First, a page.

Social Anxiety Therapy in Edinburgh

Edinburgh Therapy Service specialises in counselling and psychotherapy for social anxiety and other anxiety disorders. Our primary approach is cognitive-behavioural therapy (CBT), widely considered as one of the best practice for treating social phobia. Sometimes, we might integrate approaches like acceptance and commitment therapy (ACT), compassion-focused therapy (CFT), mindfulness-based cognitive therapy (MBCT), or a customised blend of these methods to enhance the effectiveness of the treatment. We are committed to providing a safe, non-judgmental, and supportive environment. Let’s work together!

What is social anxiety?

Social anxiety, often called social phobia, is a common anxiety disorder characterised by an overwhelming apprehension in social situations. It is not simply shyness or introversion, as some people might mistakenly think.

 

Someone with social anxiety experience physical symptoms like sweating, trembling, a racing heart, or nausea when faced with social situations. They also have negative thoughts about themselves, believing that they are boring, unlikable, or socially inept. This negative self-perception can further fuel their anxiety and avoidance behaviours.

 

Social anxiety can manifest in various situations, including public speaking, meeting new people, attending parties or gatherings, and even everyday activities like going to the grocery store. It can significantly impact a person’s self-esteem and overall well-being.

How to book?

Email now:

contact at edinburghtherapyservice.com

 

Our therapists are qualified and registered with reputable professional associations for psychotherapy and counselling.

When to seek help for social anxiety?

Social anxiety disorder is a challenging condition that can lead to dropping out of school, a high rate of unemployment, and isolation from people and enjoyable activities. These are clear warning signs that it’s time to take action, but it’s even wiser to seek therapy before you reach such extremes.

 

Here are some key signs to consider:

 

Evaluate your levels of fear: Evaluate your feelings of fear and anxiety in social settings candidly. Should you find that your anxiety is intense and significantly disrupts your daily routines and functioning, it becomes a compelling indicator that counselling is advisable.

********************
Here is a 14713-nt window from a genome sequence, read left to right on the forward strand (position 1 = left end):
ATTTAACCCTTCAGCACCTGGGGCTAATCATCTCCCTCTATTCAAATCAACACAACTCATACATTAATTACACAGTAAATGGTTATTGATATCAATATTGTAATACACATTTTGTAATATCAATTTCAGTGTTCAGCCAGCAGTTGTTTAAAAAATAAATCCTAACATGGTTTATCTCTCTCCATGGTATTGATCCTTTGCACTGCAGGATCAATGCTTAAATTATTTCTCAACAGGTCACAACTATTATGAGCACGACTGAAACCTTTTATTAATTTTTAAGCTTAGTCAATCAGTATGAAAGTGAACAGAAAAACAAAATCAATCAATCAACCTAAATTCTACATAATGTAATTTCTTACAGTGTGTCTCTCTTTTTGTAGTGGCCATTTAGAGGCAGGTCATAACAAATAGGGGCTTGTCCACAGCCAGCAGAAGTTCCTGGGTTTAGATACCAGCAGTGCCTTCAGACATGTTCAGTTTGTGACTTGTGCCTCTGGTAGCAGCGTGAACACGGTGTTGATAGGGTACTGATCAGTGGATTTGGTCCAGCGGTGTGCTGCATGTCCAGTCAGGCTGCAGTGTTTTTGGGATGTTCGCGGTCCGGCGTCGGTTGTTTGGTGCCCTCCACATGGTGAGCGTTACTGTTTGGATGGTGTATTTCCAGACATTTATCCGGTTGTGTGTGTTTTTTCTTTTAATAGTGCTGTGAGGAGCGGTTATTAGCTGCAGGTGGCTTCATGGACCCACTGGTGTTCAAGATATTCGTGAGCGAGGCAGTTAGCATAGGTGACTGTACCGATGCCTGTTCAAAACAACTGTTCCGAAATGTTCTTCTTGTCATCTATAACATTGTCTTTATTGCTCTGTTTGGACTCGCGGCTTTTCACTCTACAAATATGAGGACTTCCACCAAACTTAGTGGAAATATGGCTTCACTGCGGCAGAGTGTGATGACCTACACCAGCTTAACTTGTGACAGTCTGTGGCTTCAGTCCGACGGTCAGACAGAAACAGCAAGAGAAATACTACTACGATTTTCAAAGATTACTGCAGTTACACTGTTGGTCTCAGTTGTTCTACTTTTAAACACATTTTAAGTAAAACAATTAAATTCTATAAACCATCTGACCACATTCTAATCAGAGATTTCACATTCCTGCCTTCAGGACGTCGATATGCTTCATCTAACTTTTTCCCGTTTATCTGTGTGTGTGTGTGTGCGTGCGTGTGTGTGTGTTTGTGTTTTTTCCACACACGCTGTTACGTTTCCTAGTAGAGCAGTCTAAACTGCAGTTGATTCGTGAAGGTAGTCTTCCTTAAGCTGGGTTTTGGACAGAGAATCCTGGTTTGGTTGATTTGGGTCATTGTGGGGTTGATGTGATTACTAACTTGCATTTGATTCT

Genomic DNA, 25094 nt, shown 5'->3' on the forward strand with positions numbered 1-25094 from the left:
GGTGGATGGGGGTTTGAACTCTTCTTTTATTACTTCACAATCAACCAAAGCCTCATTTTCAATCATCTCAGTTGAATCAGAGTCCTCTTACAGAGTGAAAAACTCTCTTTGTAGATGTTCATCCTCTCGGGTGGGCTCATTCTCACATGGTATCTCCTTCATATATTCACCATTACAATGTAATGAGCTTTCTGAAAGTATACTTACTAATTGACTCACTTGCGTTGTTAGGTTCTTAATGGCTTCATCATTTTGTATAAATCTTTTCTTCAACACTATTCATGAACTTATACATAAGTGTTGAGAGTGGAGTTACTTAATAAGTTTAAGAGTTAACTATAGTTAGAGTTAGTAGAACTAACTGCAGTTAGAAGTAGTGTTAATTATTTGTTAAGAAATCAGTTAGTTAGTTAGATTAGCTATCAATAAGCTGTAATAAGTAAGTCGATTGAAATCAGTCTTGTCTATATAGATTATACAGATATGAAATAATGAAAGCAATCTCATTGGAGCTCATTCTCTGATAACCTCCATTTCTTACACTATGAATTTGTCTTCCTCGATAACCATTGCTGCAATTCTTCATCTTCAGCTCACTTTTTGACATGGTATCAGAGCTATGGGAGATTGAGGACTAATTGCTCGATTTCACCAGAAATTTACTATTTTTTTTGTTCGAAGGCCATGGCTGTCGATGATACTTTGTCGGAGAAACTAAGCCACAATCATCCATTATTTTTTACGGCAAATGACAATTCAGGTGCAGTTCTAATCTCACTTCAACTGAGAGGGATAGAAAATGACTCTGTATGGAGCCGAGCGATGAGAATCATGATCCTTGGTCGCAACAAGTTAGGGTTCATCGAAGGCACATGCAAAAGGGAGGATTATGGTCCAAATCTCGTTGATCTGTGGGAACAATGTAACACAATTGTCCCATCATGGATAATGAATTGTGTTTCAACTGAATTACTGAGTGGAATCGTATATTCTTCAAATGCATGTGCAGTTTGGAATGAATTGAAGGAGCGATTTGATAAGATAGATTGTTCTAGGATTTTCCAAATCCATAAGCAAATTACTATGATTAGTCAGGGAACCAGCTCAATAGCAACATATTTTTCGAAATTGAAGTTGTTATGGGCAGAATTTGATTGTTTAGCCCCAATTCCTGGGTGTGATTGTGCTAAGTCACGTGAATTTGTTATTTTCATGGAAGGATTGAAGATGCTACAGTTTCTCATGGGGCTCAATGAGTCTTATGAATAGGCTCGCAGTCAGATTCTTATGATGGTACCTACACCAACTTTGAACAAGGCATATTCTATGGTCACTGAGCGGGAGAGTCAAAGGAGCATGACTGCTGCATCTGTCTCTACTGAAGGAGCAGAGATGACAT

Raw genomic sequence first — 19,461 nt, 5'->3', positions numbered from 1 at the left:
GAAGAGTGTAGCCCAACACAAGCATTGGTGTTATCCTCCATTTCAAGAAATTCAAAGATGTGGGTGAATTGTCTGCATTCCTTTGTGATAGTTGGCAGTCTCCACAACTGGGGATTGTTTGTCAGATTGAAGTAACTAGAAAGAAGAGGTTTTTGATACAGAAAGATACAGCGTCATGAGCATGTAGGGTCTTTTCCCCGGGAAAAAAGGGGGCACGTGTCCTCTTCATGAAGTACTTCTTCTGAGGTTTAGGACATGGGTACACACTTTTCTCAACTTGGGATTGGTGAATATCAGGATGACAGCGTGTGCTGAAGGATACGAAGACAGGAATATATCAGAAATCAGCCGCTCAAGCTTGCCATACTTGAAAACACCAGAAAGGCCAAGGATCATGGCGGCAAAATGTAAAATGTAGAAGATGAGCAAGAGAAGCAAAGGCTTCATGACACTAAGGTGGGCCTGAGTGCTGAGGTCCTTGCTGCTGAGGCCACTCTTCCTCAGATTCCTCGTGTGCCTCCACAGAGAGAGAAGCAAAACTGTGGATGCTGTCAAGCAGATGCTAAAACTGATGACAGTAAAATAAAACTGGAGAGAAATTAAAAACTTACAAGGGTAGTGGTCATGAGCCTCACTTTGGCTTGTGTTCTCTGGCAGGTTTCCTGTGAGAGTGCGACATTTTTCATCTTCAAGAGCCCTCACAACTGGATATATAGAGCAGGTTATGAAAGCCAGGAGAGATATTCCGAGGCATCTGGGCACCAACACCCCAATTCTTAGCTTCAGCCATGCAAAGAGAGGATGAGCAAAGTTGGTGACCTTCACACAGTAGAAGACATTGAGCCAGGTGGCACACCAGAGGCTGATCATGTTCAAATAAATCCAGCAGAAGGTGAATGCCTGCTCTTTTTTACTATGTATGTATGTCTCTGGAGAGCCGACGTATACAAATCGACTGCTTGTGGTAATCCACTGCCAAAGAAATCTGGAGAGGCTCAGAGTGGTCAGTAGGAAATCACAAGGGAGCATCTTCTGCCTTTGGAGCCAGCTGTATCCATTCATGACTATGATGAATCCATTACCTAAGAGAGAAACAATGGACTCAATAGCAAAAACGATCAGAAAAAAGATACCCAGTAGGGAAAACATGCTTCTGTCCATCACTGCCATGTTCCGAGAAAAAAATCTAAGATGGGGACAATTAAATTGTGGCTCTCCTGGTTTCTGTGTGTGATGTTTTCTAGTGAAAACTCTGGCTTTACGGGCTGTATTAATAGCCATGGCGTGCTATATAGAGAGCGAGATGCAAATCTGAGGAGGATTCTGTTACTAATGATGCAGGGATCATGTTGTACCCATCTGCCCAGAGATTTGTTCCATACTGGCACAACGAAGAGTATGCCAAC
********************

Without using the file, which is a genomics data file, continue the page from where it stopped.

Assess the extent of avoidance: Consider how much you avoid social situations due to anxiety. Is your avoidance significantly limiting your activities and experiences?

 

Duration of symptoms: Social anxiety disorder is typically diagnosed when fear, anxiety, or avoidance persists for six months or longer. If you’ve been experiencing these symptoms for an extended period, we suggest giving therapy a try.

 

If you find yourself uncertain about whether counselling for social anxiety is the right choice for you, we encourage you to reach out and have a conversation with us. We can guide you in determining the most suitable path to address your concerns.

Therapy for social anxiety

Cognitive-behavioural therapy (CBT) is a cornerstone in the treatment of social anxiety disorder. It is recommended by the National Institute for Health and Care Excellence (NICE) guidelines as the main type of therapy recommended for this type of anxiety. NICE is a reputable organization in the UK that provides evidence-based guidance and recommendations for healthcare practices. Their endorsement of CBT underscores its effectiveness in addressing social anxiety.

 

Additionally. recent developments in therapeutic methods have provided valuable enhancements to CBT. Among these, acceptance and commitment therapy (ACT), compassion-focused therapy (CFT), and mindfulness-based cognitive therapy (MBCT) have emerged as promising options.

 

CBT for social anxiety

Cognitive-behavioural therapy (CBT) stands as a proven successful approach to social anxiety treatment. It operates on a well-established foundation, focusing on two pivotal aspects: behavioural exposure and cognitive restructuring.